To ask the Secretary of State for Business, Energy and Industrial Strategy, how many post offices are temporarily closed in each council area of (a) Scotland, (b) Wales, (c) Northern Ireland and (d) England.

Answer (Paul Scully)

The Government recognises the critical role that post offices play in communities and for small businesses across the UK.

While the Government sets the strategic direction for the Post Office, it allows the company the commercial freedom to deliver this strategy as an independent business. As such, the number of Post Offices which are temporarily closed across the UK is an operational matter for Post Office Limited.

I have asked Nick Read, the Group Chief Executive of Post Office Limited, to write to the Hon Member about this matter. A copy of his reply will be placed in the Libraries of the House.


Written Question
Postal Services: China
27 May 2020, 12:43 p.m.

Questioner: Scott Benton

Question

To ask the Secretary of State for Business, Energy and Industrial Strategy, what discussions he is having with the Universal Postal Union (UPU) on ensuring that businesses in (a) China and (b) other countries do not have an unfair advantage over UK retailers through cheaper postage costs.

Answer (Paul Scully)

The Department for Business, Energy and Industrial Strategy represents the UK at the UPU’s Council of Administration. It attended the UPU Extraordinary Congress in September 2019 where an agreement on international remuneration rates for bulky letters and small packets was reached. Under this agreement, the terminal dues chargeable in the UK for deliveries from countries such as China will rise from 2020 onwards at a faster rate than previously approved.


Written Question
Renewable Energy: Exports
27 May 2020, 12:16 p.m.

Questioner: John Spellar

Question

To ask the Secretary of State for Business, Energy and Industrial Strategy, what assessment his Department has made of the level of electricity exported from renewable sources in the UK to Europe via the interconnector.

Answer (Kwasi Kwarteng)

We do not hold that information as it is not possible to identify the original generation source for electricity exported via interconnectors connecting to other European countries. However, in terms of electricity generated in the UK in 2019, 37.4 per cent came from renewable sources, which was the highest level achieved to date. Total electricity exports from the UK in 2019 were 3.4 TWh.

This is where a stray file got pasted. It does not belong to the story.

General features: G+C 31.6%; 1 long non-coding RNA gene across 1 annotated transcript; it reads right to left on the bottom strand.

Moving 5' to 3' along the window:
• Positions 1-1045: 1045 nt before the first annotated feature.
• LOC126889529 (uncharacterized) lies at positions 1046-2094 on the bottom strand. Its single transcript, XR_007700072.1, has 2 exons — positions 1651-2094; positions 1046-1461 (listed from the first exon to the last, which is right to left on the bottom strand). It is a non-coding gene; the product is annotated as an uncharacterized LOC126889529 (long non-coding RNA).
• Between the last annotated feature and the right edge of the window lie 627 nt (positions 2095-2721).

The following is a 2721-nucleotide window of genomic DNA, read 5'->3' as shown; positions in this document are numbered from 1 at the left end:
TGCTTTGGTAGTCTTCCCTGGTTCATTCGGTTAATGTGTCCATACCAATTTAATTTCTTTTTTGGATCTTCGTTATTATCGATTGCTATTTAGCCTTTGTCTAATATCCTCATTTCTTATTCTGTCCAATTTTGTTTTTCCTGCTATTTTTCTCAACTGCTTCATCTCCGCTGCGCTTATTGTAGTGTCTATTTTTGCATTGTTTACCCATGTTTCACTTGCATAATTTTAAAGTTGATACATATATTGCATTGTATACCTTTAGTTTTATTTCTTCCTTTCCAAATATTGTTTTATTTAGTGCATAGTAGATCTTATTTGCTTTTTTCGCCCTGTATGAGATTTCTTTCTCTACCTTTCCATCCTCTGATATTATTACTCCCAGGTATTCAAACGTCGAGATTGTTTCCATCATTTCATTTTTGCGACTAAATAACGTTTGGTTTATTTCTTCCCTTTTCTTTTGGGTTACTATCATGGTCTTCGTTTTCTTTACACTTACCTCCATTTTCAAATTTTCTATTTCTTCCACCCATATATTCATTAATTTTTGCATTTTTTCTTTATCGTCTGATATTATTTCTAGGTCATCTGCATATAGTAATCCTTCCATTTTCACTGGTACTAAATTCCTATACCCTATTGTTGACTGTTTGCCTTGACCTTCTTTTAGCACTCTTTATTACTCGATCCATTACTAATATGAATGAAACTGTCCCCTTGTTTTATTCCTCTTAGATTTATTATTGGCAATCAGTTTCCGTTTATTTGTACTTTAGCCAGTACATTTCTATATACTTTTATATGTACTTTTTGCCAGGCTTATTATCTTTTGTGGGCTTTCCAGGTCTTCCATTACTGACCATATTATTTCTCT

Source: Section 5 – UK electricity generation, trade and consumption, October to December 2019


Written Question
Retail, Hospitality and Leisure Grant Fund
26 May 2020, 5:19 p.m.

Questioner: Thangam Debbonaire

Question

To ask the Secretary of State for Business, Energy and Industrial Strategy, if he will make an assessment of the potential merits of applying to remove the EU State Aid cap on the Retail, Hospitality and Leisure Grant Scheme for sectors that are not affected by state aid rules.

Answer (Paul Scully)

The Government keeps its business support schemes including the Retail, Leisure and Hospitality scheme under constant review. This is why we have updated guidance to Local Authorities administering the scheme, and why, based on feedback from our stakeholders, we launched the Discretionary Grant Scheme to allow Local Authorities to support businesses which did not meet the criteria for the Small Business Grant Fund or Retail Leisure and Hospitality scheme.


Written Question
Remote Working: Coronavirus
26 May 2020, 5:15 p.m.

Questioner: John Nicolson

Question

To ask the Secretary of State for Business, Energy and Industrial Strategy, what steps he is taking to support businesses in the (a) transition to homeworking and (b) procurement of remote technology and office supplies to maximise homeworking during the covid-19 outbreak.

Answer (Paul Scully)

Government is clear that, where people can, they should work at home during the current coronavirus outbreak. In order to support this, and homeworking more generally, the ACAS and HSE websites provide extensive advice on employers responsibilities and duties, and guidance on best practice, including on addressing some of the negative impacts which can be associated with homeworking – such as loneliness and mental health. Both websites have been updated to take account of the current circumstances.

The Government is working with the private sector and business representative organisations to explore how to rapidly improve utilisation and increase adoption of existing technologies to help businesses return to work safely and adapt to new ways of operating and doing business. For example, we are supporting Be the Business, the business-led independent charity which launched in 2017 with the aim of helping UK SMEs to improve their productivity. In response to the COVID19 outbreak, Be the Business have published a range of online advice and guidance to help SMEs adapt their business practices, including transitioning to homeworking.